Medications, anemia and depression can produce dementia-like conditions. Arthritis and post stroke conditions can make vehicle control difficult and place an aging driver at-risk. Barry S. Reiss, Ph.D., Chair-man, Department of Pharmaceutics, Albany College of Pharmacy, points out older persons use 30% of all drugs in the U.S. even though they represent only 12.5% of the population. Some 63 % of older persons regularly use over-the-counter (OTC) drug products. The non-prescription medications are more powerful now, as lots of prescription drugs have been moved to OTC.

More powerful OTC medications, age-related changes in drug absorption, prescription medications, and misuse (if one is good, two must be better) can conspire to undermine the judgment and safety of an older driver. Some drug cocktails can produce dementia-like symptoms. Others can cause loss of consciousness or even death.

Here are some things you can to do about medications to help your loved one continue driving safely:

  • Gather the names, dosages and frequencies, expiration dates of the driver's prescription medications and take the information to a pharmacist. Ask for the technical printout for each medication. The printout gives information about driving. Ask the pharmacist what impact the medications, if taken as prescribed, are likely to have on driving. The pharmacist is a good source for information about substitutions, dosages and the timing of the medications. It is all information you can share with the driver's physician, if you have to.
  • Gather the names of the driver's over-the-counter (OTC) medications. Check medicine cabinet, kitchen cabinets and drawers. Share the information with the pharmacist and learn which ones interact with the prescription drugs.
  • Also check for multiple prescribers, duplication of medications, vague directions, perpetual refills and outdated medications.
  • Check the caps. See how easy they are to get off. If your driver can't get the cap off, he or she can be at-risk driving for NOT taking needed medication!
  • Pay attention to the driver's behavior when new medication is prescribed. The first six weeks are the time when new meds typically change behavior.


Dementia-like symptoms can come from a range of conditions and disorders. Understanding and addressing the underlying problems in your driver can add years to being able to drive safely. Consider the following:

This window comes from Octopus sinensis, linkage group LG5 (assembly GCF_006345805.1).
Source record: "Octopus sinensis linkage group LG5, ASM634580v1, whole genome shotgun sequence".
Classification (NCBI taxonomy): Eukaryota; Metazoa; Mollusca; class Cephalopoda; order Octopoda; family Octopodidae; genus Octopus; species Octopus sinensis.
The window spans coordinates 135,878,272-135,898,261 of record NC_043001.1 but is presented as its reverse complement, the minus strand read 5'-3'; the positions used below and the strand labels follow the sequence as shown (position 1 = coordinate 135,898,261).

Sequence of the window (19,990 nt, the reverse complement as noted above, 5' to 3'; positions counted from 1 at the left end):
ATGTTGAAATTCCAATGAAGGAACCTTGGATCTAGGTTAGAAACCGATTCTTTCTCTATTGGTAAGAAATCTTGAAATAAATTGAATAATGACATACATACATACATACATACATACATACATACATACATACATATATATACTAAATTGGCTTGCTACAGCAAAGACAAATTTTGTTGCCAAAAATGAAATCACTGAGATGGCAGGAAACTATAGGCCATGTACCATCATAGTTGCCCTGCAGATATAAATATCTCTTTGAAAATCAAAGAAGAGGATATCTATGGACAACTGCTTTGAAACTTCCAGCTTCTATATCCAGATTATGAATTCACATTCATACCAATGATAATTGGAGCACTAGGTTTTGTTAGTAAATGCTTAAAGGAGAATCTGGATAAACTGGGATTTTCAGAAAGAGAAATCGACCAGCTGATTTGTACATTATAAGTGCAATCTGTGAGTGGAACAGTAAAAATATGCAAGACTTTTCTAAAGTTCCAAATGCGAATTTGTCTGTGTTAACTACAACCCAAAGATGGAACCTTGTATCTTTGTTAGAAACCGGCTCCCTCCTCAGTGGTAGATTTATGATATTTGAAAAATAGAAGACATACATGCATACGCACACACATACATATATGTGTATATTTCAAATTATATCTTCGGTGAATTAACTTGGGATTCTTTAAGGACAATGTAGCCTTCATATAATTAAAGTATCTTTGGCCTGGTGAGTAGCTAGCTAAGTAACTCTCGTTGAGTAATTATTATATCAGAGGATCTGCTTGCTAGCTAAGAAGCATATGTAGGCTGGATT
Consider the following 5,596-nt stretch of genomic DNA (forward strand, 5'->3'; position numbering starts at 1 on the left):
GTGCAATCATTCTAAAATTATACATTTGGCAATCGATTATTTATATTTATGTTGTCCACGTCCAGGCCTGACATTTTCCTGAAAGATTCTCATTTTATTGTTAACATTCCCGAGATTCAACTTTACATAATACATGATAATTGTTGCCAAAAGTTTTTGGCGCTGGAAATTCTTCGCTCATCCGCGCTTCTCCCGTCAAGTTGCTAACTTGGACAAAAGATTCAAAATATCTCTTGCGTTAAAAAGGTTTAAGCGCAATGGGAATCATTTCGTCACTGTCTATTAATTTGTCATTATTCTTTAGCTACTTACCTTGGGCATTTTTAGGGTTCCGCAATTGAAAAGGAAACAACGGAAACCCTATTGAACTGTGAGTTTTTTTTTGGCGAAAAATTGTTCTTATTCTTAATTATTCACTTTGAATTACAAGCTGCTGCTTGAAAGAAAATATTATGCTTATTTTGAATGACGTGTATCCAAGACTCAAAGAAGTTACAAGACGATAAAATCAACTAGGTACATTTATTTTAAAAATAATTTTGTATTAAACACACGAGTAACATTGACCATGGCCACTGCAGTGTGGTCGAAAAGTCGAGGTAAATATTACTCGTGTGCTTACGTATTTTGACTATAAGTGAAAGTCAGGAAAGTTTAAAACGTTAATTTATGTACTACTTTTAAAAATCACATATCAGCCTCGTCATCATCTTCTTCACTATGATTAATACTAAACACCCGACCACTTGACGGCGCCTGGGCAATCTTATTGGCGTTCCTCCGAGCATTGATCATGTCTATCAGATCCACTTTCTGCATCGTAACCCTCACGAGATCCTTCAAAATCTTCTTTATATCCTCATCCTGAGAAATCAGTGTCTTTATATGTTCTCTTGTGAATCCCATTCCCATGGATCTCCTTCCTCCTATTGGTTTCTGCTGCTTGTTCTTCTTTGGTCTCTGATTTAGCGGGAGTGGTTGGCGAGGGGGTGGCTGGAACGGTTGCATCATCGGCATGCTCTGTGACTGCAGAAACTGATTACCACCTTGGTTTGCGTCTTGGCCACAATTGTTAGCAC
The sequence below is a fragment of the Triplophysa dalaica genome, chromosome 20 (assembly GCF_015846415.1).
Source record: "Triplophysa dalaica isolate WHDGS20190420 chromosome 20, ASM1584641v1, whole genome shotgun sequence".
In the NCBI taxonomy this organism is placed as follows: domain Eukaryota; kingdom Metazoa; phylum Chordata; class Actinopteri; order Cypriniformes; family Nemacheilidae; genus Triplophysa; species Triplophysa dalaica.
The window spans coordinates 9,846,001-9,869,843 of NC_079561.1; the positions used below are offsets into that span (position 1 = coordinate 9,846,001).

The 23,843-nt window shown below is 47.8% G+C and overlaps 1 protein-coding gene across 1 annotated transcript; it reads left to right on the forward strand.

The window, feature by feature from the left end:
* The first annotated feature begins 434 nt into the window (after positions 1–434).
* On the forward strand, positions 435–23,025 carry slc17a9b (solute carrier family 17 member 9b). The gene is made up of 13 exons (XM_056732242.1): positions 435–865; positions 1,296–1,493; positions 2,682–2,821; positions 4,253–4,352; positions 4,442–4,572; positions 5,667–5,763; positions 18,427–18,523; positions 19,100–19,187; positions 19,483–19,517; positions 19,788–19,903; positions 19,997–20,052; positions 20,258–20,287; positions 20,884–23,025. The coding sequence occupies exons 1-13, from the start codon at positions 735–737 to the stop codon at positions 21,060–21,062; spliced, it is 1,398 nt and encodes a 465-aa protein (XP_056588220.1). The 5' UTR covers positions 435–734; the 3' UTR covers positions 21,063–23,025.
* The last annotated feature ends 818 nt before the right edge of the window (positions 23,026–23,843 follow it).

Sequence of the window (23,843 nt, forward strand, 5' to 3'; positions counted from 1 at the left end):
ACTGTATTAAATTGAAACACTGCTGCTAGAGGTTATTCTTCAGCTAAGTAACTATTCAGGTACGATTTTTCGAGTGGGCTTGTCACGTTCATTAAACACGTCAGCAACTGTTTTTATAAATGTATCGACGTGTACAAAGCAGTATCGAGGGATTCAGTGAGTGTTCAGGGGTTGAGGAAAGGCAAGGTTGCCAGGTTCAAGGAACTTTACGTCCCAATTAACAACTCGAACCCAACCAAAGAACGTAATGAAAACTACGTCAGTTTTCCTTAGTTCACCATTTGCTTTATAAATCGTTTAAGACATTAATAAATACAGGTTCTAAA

• D Drugs - interactions and side effects
  • E Emotional illness and depression
  • M Metabolic/endocrine disorders
  • E Eye/ear and environmental problems
  • N Nutritional/neurological conditions (such as mini-strokes)
  • T Tumors/trauma - falls where head is injured
  • I Infections - can cause confusion
  • A Alcoholism/anemia/atherosclerosis


In the third (50-75) and fourth (75+) ages of life, cataracts and other vision problems can often develop quickly to undermine a driver's safety. Yet cataracts and certain eye conditions can be medically addressed to restore a driver's vision and, of course, the safety which comes with seeing clearly. For this reason, a thorough eye examination is the appropriate starting point in any process designed to keep an older loved one driving safely longer.

Your driver should also be wearing their corrective lenses when they are behind the wheel. Surprisingly, not all do report their family members and friends! Sometimes it is vanity. The driver does not like how they look in glasses. Other times it is fit or comfort. With vision so important to driving safety, make sure these simple and easily correctable things are not preventing your driver from driving safely.


Everyone knows you need to see to drive. But how well do you really need to see to drive safely? One noted vision investigator who conducted extensive research into visual acuity and safety, concluded that the current 20/40 acuity standard (actually an arbitrary one!) may be too restrictive and removing drivers who are able to drive safely!

Another respected vision investigator noted a minor or moderate acuity impairment is not going to make someone a bad driver, but a severe impairment is a concern.

Both observations have implications for the coming wave of automobile dependent baby boomers in bifocals. Will they face a vision standard, which will screen them out of their licenses, when they are still driving safely? Or will a demonstrated ability to operate safely be the final arbiter for keeping a license?

Chapter 8